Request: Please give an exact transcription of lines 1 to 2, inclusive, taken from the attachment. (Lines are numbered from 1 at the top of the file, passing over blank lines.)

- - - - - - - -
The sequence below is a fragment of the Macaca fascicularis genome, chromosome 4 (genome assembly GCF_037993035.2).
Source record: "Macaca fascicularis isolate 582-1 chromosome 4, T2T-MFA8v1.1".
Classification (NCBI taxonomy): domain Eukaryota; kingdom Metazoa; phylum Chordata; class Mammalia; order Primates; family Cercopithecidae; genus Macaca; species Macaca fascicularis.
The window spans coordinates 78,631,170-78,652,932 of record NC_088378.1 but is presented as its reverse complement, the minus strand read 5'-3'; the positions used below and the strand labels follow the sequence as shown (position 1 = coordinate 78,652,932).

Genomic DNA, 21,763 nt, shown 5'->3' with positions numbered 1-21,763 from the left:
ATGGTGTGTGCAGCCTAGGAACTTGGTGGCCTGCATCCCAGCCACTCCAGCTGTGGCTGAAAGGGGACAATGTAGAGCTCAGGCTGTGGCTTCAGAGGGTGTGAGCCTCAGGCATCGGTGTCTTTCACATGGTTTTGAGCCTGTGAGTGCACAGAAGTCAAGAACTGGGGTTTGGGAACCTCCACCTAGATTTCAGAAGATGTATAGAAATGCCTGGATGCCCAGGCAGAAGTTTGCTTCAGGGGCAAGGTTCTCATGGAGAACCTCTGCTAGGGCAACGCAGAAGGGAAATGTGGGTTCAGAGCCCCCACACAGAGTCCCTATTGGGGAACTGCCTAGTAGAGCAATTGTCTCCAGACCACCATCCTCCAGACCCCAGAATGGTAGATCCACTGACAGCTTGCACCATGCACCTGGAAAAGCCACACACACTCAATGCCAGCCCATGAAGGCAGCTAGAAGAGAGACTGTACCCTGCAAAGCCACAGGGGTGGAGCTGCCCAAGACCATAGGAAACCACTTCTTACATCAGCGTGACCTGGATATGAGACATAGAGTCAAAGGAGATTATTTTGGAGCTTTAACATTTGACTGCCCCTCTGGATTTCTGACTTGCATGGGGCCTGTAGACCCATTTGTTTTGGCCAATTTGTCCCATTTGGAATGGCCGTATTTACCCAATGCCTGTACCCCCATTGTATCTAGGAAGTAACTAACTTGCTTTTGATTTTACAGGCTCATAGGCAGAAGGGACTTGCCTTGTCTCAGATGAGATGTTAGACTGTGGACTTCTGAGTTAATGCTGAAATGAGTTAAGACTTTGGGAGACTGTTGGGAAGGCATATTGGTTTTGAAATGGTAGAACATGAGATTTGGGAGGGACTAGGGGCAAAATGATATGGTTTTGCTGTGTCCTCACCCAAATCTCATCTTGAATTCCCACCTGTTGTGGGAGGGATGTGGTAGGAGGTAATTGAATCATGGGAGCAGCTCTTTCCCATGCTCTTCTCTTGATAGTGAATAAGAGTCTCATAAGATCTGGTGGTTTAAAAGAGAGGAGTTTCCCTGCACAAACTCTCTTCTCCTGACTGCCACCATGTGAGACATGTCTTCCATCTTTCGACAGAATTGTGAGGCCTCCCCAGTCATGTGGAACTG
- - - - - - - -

The sequence below is a fragment of the Macaca fascicularis genome, chromosome 4 (genome assembly GCF_037993035.2).
Source record: "Macaca fascicularis isolate 582-1 chromosome 4, T2T-MFA8v1.1".